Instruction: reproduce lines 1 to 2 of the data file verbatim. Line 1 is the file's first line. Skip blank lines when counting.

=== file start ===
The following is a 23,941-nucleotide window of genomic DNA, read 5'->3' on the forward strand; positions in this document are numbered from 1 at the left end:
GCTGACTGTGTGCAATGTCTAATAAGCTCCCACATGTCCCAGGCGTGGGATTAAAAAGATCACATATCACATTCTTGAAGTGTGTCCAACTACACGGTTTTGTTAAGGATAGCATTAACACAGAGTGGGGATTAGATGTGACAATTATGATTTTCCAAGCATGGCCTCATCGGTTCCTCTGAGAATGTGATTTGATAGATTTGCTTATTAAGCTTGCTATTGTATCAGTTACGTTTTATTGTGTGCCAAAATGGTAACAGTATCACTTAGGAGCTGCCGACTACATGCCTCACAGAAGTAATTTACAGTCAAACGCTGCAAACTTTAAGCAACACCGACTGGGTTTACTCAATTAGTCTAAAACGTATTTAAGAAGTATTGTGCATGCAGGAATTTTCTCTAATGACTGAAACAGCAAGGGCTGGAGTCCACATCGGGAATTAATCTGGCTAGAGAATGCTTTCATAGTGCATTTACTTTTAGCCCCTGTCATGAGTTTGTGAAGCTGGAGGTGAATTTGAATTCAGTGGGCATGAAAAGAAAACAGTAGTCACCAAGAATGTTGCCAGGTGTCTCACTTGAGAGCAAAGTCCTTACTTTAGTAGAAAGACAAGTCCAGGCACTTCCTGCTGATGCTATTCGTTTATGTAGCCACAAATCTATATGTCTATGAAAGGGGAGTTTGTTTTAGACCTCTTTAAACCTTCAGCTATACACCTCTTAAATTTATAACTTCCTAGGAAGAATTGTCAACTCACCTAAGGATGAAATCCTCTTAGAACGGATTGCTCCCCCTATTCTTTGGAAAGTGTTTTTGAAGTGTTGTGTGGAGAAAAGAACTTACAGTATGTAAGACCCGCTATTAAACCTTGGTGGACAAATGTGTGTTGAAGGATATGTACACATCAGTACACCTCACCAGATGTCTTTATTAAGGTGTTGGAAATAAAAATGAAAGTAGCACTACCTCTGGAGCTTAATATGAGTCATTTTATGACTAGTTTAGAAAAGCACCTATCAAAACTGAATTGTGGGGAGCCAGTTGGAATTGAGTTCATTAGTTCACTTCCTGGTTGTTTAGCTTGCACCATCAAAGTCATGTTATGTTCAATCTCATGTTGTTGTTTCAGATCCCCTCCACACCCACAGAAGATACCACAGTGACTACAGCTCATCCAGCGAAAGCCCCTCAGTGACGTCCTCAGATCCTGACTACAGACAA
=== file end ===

The following is a 23,941-nucleotide window of genomic DNA, read 5'->3' on the forward strand; positions in this document are numbered from 1 at the left end:
GCTGACTGTGTGCAATGTCTAATAAGCTCCCACATGTCCCAGGCGTGGGATTAAAAAGATCACATATCACATTCTTGAAGTGTGTCCAACTACACGGTTTTGTTAAGGATAGCATTAACACAGAGTGGGGATTAGATGTGACAATTATGATTTTCCAAGCATGGCCTCATCGGTTCCTCTGAGAATGTGATTTGATAGATTTGCTTATTAAGCTTGCTATTGTATCAGTTACGTTTTATTGTGTGCCAAAATGGTAACAGTATCACTTAGGAGCTGCCGACTACATGCCTCACAGAAGTAATTTACAGTCAAACGCTGCAAACTTTAAGCAACACCGACTGGGTTTACTCAATTAGTCTAAAACGTATTTAAGAAGTATTGTGCATGCAGGAATTTTCTCTAATGACTGAAACAGCAAGGGCTGGAGTCCACATCGGGAATTAATCTGGCTAGAGAATGCTTTCATAGTGCATTTACTTTTAGCCCCTGTCATGAGTTTGTGAAGCTGGAGGTGAATTTGAATTCAGTGGGCATGAAAAGAAAACAGTAGTCACCAAGAATGTTGCCAGGTGTCTCACTTGAGAGCAAAGTCCTTACTTTAGTAGAAAGACAAGTCCAGGCACTTCCTGCTGATGCTATTCGTTTATGTAGCCACAAATCTATATGTCTATGAAAGGGGAGTTTGTTTTAGACCTCTTTAAACCTTCAGCTATACACCTCTTAAATTTATAACTTCCTAGGAAGAATTGTCAACTCACCTAAGGATGAAATCCTCTTAGAACGGATTGCTCCCCCTATTCTTTGGAAAGTGTTTTTGAAGTGTTGTGTGGAGAAAAGAACTTACAGTATGTAAGACCCGCTATTAAACCTTGGTGGACAAATGTGTGTTGAAGGATATGTACACATCAGTACACCTCACCAGATGTCTTTATTAAGGTGTTGGAAATAAAAATGAAAGTAGCACTACCTCTGGAGCTTAATATGAGTCATTTTATGACTAGTTTAGAAAAGCACCTATCAAAACTGAATTGTGGGGAGCCAGTTGGAATTGAGTTCATTAGTTCACTTCCTGGTTGTTTAGCTTGCACCATCAAAGTCATGTTATGTTCAATCTCATGTTGTTGTTTCAGATCCCCTCCACACCCACAGAAGATACCACAGTGACTACAGCTCATCCAGCGAAAGCCCCTCAGTGACGTCCTCAGATCCTGACTACAGACAA